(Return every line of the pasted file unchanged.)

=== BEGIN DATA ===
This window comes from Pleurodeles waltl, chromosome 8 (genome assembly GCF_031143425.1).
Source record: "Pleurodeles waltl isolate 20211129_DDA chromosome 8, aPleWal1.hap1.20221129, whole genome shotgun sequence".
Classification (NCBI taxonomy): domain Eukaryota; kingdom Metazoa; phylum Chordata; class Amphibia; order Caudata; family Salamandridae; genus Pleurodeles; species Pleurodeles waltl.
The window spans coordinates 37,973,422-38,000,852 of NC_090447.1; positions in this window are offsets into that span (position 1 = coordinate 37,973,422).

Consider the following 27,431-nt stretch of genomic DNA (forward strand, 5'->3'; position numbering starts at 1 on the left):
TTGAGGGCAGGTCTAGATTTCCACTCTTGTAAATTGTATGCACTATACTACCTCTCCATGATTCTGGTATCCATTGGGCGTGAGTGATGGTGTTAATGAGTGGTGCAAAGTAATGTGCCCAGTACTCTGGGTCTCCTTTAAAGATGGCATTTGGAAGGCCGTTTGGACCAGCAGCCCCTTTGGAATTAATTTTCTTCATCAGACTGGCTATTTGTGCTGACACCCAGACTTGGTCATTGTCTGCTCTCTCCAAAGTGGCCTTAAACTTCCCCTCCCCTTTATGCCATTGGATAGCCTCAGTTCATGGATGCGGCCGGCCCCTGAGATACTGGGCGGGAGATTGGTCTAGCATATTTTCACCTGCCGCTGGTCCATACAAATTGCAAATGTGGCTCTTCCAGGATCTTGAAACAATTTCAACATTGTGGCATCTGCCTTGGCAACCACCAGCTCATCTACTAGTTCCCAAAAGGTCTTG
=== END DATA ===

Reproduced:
This window comes from Pleurodeles waltl, chromosome 8 (genome assembly GCF_031143425.1).
Source record: "Pleurodeles waltl isolate 20211129_DDA chromosome 8, aPleWal1.hap1.20221129, whole genome shotgun sequence".
Classification (NCBI taxonomy): domain Eukaryota; kingdom Metazoa; phylum Chordata; class Amphibia; order Caudata; family Salamandridae; genus Pleurodeles; species Pleurodeles waltl.
The window spans coordinates 37,973,422-38,000,852 of NC_090447.1; positions in this window are offsets into that span (position 1 = coordinate 37,973,422).

Consider the following 27,431-nt stretch of genomic DNA (forward strand, 5'->3'; position numbering starts at 1 on the left):
TTGAGGGCAGGTCTAGATTTCCACTCTTGTAAATTGTATGCACTATACTACCTCTCCATGATTCTGGTATCCATTGGGCGTGAGTGATGGTGTTAATGAGTGGTGCAAAGTAATGTGCCCAGTACTCTGGGTCTCCTTTAAAGATGGCATTTGGAAGGCCGTTTGGACCAGCAGCCCCTTTGGAATTAATTTTCTTCATCAGACTGGCTATTTGTGCTGACACCCAGACTTGGTCATTGTCTGCTCTCTCCAAAGTGGCCTTAAACTTCCCCTCCCCTTTATGCCATTGGATAGCCTCAGTTCATGGATGCGGCCGGCCCCTGAGATACTGGGCGGGAGATTGGTCTAGCATATTTTCACCTGCCGCTGGTCCATACAAATTGCAAATGTGGCTCTTCCAGGATCTTGAAACAATTTCAACATTGTGGCATCTGCCTTGGCAACCACCAGCTCATCTACTAGTTCCCAAAAGGTCTTG